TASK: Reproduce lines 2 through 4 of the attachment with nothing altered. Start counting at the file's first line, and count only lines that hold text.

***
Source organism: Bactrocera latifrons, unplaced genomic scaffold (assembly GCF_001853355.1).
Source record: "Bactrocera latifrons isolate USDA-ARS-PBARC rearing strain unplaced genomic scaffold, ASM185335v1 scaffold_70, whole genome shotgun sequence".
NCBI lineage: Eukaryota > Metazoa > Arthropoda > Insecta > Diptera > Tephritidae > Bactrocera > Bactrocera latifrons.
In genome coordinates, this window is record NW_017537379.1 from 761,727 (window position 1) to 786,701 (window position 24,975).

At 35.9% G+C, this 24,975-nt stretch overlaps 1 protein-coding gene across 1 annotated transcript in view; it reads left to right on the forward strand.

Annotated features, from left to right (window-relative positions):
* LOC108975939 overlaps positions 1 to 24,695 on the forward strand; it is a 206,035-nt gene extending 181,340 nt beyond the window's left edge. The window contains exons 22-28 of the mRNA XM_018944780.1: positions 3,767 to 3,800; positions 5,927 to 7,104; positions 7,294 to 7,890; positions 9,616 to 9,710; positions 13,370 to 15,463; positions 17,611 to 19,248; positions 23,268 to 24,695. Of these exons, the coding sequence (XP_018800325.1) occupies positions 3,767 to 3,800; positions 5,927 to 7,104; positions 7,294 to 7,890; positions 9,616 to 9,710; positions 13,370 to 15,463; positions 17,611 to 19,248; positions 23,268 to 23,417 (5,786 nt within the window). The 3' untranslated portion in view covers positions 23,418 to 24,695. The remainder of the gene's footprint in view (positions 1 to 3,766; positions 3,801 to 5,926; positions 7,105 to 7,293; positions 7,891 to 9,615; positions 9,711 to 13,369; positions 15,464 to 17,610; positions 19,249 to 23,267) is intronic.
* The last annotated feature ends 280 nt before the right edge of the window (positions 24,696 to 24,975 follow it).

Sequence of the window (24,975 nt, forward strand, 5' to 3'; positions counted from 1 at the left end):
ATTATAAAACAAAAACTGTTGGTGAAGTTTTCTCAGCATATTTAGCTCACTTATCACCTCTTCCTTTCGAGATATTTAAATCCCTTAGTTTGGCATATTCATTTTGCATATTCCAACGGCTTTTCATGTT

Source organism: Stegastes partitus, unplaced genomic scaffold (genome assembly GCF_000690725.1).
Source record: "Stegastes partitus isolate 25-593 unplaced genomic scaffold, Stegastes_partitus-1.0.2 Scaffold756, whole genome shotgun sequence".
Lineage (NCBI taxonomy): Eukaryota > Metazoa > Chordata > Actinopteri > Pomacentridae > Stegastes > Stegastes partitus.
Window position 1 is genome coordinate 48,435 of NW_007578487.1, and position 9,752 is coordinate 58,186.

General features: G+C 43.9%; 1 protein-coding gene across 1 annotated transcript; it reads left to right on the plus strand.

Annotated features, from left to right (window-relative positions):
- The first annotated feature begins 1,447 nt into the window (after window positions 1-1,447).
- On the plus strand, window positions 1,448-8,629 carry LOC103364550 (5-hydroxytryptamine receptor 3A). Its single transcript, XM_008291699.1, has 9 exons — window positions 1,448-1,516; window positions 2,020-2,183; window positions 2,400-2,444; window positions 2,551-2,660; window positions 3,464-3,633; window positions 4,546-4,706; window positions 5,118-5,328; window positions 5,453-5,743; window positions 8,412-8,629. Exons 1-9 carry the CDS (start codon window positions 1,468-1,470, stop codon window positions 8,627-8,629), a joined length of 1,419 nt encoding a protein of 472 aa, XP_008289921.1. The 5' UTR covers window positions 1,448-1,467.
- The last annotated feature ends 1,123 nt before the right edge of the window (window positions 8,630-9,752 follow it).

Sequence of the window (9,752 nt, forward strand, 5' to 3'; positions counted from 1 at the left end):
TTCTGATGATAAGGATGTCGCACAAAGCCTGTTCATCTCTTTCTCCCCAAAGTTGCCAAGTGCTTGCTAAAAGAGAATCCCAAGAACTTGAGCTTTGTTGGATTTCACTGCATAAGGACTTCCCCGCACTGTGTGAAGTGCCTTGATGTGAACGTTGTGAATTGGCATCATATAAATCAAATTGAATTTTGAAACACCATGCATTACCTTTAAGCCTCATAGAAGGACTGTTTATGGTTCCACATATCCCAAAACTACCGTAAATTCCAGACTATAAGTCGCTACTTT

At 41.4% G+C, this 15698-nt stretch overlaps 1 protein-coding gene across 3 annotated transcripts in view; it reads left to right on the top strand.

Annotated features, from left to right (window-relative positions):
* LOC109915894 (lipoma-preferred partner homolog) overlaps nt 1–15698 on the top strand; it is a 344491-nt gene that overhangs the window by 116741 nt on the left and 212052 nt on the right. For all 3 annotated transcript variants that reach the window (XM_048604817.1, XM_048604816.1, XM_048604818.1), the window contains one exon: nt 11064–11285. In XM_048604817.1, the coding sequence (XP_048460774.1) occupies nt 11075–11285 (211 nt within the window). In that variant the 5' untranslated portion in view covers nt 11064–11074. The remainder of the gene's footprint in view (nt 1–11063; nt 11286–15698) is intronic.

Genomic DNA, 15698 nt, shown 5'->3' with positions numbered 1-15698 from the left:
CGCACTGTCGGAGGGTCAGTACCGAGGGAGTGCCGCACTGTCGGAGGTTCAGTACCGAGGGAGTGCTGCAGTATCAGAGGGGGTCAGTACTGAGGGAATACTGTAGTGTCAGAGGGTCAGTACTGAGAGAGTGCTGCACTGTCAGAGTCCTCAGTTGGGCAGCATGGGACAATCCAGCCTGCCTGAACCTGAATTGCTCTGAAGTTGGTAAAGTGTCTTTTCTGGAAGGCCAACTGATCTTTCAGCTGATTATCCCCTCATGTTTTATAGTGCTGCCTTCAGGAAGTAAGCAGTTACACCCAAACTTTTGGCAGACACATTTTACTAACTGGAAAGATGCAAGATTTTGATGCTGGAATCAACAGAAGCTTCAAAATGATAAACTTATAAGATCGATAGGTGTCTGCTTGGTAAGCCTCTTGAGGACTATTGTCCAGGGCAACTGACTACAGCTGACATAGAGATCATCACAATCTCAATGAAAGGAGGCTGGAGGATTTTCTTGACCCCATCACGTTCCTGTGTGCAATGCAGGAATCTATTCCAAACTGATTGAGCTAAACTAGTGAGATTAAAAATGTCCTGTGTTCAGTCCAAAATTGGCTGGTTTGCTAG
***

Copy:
Source record: "Bactrocera latifrons isolate USDA-ARS-PBARC rearing strain unplaced genomic scaffold, ASM185335v1 scaffold_70, whole genome shotgun sequence".
NCBI lineage: Eukaryota > Metazoa > Arthropoda > Insecta > Diptera > Tephritidae > Bactrocera > Bactrocera latifrons.
In genome coordinates, this window is record NW_017537379.1 from 761,727 (window position 1) to 786,701 (window position 24,975).